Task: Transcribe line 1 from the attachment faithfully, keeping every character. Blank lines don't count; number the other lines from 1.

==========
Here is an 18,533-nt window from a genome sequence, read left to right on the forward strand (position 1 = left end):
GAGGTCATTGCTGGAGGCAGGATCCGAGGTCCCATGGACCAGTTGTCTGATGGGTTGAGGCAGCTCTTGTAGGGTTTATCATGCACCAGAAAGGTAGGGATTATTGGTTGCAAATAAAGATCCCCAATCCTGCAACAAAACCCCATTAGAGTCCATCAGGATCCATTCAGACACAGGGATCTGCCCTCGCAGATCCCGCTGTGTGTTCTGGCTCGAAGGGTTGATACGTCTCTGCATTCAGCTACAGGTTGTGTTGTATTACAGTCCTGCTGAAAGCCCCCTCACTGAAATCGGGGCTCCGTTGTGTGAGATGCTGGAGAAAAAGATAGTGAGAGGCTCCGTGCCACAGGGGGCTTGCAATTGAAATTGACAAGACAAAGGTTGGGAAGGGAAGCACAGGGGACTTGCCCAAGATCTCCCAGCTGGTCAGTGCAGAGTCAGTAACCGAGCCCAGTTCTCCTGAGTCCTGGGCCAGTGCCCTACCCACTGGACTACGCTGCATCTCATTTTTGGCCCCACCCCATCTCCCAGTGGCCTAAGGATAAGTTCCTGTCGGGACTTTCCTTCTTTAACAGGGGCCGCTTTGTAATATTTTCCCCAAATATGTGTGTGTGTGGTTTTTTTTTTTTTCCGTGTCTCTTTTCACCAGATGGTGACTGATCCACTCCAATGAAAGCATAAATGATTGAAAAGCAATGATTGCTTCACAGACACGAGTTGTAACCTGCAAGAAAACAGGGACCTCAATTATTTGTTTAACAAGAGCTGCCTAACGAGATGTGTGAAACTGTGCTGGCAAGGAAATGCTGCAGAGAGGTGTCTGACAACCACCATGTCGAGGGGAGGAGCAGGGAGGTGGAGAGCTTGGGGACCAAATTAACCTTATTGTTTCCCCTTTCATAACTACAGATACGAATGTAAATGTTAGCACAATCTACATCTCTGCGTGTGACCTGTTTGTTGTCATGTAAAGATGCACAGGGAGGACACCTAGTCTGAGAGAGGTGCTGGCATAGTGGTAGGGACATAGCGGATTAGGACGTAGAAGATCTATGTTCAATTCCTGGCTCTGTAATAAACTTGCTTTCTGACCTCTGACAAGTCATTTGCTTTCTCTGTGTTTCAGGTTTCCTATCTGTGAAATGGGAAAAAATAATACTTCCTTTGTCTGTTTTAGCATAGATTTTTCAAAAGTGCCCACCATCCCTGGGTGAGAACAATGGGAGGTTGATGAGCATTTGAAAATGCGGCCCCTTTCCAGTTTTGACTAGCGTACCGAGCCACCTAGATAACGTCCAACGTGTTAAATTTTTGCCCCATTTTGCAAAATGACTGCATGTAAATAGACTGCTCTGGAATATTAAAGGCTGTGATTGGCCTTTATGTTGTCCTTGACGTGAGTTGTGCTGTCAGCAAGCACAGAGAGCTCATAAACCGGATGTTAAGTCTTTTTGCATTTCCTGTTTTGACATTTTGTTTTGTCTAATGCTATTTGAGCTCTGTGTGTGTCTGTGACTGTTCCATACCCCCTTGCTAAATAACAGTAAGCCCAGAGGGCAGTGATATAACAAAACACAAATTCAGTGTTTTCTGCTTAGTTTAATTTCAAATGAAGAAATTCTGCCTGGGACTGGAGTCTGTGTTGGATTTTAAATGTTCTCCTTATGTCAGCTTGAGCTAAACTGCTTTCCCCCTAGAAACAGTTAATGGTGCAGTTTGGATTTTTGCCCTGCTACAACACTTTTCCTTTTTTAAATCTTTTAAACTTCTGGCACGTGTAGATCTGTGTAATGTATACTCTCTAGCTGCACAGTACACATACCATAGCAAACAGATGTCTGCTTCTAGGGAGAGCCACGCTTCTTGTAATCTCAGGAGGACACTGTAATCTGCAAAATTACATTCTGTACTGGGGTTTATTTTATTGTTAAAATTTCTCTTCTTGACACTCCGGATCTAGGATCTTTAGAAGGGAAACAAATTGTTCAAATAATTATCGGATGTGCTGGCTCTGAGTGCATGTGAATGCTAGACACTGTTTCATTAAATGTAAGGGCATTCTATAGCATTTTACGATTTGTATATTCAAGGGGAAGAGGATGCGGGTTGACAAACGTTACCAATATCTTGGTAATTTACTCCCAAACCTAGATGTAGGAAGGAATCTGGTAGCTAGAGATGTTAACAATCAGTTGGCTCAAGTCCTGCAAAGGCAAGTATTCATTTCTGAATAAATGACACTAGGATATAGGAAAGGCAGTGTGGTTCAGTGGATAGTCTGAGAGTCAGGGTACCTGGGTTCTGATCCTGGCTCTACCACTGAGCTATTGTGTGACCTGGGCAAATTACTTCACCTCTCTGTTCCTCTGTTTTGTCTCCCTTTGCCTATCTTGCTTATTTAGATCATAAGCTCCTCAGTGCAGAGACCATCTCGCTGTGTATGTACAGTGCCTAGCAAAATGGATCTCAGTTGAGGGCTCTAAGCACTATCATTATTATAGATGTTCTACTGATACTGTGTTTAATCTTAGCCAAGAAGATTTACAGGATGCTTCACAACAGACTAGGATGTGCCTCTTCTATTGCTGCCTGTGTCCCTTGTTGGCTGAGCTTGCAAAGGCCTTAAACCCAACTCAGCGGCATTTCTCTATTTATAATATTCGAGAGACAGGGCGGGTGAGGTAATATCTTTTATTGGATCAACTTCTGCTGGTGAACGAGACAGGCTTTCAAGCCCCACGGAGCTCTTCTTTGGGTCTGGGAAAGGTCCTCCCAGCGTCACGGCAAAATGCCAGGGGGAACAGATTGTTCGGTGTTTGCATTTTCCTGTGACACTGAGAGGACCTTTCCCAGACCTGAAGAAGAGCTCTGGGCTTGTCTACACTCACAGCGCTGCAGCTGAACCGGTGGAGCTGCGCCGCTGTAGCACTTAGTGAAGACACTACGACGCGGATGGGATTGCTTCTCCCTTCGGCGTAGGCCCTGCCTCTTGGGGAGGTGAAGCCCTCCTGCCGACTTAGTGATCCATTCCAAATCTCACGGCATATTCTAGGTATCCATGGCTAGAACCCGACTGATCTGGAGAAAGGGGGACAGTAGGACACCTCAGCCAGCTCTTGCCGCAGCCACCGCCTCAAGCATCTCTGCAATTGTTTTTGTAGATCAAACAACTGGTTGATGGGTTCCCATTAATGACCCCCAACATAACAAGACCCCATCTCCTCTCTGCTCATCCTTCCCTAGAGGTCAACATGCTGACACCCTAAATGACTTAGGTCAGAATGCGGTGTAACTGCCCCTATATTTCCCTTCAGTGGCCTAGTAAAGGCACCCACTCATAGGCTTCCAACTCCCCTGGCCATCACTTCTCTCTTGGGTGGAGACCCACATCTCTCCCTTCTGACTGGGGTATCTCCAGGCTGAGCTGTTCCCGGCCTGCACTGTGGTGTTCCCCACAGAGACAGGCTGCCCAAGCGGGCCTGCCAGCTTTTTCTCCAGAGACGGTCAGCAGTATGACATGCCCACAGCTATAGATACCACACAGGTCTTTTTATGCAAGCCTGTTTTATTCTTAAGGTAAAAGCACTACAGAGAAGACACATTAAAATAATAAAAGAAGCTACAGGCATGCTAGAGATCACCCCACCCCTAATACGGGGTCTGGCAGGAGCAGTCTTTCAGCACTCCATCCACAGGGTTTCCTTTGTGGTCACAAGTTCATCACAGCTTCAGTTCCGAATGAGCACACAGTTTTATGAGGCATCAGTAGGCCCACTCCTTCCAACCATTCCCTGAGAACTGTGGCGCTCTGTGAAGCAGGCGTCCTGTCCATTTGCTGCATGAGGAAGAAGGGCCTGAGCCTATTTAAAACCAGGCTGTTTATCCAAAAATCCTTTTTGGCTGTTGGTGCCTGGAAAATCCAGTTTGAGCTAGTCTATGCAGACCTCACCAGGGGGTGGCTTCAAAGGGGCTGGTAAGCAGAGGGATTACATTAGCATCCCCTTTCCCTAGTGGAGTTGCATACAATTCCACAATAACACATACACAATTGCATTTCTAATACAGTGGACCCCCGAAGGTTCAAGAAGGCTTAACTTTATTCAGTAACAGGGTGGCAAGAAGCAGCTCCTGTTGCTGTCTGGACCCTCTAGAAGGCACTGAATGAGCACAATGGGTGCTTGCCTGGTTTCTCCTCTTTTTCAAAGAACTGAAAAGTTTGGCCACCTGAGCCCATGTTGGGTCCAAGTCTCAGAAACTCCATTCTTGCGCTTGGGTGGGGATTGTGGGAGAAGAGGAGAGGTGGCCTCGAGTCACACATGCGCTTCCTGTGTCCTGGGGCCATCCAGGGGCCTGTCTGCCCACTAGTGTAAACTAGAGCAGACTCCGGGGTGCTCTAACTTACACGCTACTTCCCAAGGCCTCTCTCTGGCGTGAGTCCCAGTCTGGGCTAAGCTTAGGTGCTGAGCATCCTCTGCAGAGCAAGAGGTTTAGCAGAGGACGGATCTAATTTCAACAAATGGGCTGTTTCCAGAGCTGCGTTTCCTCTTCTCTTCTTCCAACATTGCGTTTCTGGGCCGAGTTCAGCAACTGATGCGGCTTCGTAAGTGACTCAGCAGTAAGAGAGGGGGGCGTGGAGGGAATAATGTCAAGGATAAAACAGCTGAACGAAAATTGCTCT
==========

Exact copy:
Here is an 18,533-nt window from a genome sequence, read left to right on the forward strand (position 1 = left end):